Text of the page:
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Structures Continuum mechanics and mesoscopic modeling and simulation of carbon nanotubes

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The understanding of the mechanics of atomistic systems greatly benefits from continuum mechanics. One appealing approach aims at deductively constructing continuum theories starting from models of the interatomic interactions. This viewpoint has become extremely popular with the quasicontinuum method. The application of these ideas to carbon nanotubes presents a peculiarity with respect to usual crystalline materials: their structure relies on a two-dimensional curved lattice. This renders the cornerstone of crystal elasticity, the Cauchy-Born rule, insufficient to describe the effect of curvature. We discuss the application of a theory which corrects this deficiency to the mechanics of carbon nanotubes [1,2,3]. We review recent developments of this theory, which include the study of the convergence characteristics of the proposed continuum models to the parent atomistic models, as well as large scale simulations based on this theory. The latter have unveiled the complex nonlinear elastic response of thick multiwalled carbon nanotubes (MWCNTs), with an anomalous elastic regime following an almost absent harmonic range. We propose a further level of model upscaling, by constructing mesoscopic beam models to describe thick MWCN Ts, which encode the essential complexity arising from the multi-layer structure, the short-range atomistic interactions, and the van der Waals interactions.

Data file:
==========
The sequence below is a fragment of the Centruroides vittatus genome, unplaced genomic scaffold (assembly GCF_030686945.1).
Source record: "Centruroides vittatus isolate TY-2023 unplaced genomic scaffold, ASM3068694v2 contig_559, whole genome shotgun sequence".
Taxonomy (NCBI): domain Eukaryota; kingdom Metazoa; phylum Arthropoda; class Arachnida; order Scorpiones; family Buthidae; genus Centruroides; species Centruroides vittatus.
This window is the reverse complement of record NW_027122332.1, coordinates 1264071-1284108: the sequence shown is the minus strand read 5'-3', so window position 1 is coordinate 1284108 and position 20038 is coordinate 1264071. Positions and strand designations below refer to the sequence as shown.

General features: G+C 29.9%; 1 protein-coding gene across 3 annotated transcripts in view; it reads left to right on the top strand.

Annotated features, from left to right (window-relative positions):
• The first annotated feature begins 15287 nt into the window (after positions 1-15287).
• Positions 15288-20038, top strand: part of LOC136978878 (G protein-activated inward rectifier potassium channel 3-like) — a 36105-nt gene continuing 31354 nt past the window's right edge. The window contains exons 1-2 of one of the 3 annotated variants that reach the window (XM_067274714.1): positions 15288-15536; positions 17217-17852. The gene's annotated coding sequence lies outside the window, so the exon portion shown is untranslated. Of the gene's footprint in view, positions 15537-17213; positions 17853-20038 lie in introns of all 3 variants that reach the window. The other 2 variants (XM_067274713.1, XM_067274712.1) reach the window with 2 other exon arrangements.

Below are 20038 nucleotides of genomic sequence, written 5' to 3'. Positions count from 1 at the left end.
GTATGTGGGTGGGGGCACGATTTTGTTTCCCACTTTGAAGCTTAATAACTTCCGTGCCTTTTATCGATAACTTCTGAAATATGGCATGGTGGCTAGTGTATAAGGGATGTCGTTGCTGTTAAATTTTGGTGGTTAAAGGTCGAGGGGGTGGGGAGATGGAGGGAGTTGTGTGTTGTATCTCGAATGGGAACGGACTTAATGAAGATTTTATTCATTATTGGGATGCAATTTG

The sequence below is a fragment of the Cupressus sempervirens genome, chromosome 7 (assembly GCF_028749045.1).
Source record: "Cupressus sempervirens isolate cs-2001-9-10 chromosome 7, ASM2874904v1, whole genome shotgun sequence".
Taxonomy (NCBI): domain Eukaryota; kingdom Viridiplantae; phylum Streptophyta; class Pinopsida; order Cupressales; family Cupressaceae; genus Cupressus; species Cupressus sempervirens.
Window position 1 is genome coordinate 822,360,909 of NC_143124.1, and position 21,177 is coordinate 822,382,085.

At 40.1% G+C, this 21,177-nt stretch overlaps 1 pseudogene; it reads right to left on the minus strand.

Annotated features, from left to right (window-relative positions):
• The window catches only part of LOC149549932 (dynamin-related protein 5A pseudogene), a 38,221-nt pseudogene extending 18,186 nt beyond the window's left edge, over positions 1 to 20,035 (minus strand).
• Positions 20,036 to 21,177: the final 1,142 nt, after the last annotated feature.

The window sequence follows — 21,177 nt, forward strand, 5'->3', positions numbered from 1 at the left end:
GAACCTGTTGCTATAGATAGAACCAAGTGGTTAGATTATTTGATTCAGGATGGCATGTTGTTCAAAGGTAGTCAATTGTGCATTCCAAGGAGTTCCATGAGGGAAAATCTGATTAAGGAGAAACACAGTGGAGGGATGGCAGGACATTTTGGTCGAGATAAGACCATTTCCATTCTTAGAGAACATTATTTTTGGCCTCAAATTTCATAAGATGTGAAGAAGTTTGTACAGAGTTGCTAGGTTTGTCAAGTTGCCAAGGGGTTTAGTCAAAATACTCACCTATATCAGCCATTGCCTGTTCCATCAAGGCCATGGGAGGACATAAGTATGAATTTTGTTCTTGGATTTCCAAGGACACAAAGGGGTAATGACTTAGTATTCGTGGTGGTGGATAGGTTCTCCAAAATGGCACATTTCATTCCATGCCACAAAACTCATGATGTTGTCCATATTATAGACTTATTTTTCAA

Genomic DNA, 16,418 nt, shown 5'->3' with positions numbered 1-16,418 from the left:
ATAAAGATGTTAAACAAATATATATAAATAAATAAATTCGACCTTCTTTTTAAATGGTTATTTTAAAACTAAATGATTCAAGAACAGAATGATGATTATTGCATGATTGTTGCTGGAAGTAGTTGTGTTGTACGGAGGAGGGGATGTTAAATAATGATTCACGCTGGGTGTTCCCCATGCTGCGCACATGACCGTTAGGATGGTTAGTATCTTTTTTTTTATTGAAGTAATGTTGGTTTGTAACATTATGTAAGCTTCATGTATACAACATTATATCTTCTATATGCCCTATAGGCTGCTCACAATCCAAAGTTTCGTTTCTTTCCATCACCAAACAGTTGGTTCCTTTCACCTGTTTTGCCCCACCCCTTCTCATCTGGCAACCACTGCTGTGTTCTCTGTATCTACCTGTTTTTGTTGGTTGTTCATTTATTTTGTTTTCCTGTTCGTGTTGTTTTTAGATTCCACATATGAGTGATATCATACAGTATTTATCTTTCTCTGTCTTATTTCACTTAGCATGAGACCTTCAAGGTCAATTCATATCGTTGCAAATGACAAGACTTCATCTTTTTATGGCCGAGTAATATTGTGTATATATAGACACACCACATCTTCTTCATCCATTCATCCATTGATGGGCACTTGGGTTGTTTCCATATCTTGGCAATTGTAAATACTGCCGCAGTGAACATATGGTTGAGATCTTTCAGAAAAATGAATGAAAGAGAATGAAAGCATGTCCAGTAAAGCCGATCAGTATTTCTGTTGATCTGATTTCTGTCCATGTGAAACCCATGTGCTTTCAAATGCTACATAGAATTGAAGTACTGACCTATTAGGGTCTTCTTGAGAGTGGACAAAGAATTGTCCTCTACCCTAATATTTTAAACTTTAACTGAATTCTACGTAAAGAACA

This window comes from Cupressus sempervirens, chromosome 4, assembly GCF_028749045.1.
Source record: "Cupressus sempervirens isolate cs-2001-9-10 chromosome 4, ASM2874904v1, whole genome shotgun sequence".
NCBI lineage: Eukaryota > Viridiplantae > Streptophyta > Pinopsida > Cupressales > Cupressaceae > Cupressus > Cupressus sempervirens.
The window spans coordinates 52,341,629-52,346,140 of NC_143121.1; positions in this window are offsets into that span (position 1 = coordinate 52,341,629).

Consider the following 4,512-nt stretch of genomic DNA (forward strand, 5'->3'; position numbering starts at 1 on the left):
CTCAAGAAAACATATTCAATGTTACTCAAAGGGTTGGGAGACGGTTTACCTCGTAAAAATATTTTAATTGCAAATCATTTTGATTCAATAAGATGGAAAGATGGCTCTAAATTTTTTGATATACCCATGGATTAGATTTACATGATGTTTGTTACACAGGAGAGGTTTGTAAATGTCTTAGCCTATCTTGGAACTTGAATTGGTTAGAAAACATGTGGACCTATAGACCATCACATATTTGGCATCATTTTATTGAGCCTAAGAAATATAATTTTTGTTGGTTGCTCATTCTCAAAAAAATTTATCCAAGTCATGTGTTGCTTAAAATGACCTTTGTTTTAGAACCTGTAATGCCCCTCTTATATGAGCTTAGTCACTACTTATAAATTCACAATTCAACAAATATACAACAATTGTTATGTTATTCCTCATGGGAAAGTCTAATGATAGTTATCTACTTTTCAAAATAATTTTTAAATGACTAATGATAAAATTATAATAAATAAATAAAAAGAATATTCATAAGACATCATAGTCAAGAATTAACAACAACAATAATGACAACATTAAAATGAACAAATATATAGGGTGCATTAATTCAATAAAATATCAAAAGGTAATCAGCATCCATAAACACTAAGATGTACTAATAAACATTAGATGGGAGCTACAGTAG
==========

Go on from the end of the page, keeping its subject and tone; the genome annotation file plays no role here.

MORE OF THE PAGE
[1] Marino Arroyo and Ted Belytschko, “An atomistic-based finite deformation membrane for single layer crystalline films”, Journal of the Mechanics and Physics of Solids 50:1941-1977 (2002).

[2] Marino Arroyo and Ted Belytschko, “Nonlinear mechanical response and rippling of thick multi-walled carbon nanotubes”, Physical Review Letters, 91:215505 (2003)

[3] Marino Arroyo and Ted Belytschko, “Finite element analysis of the nonlinear mechanics of carbon nanotubes”, International Journal for Numerical Methods in Engineering, 59:419-456 (2004).

This talk is part of the Engineering Department Structures Research Seminars series.

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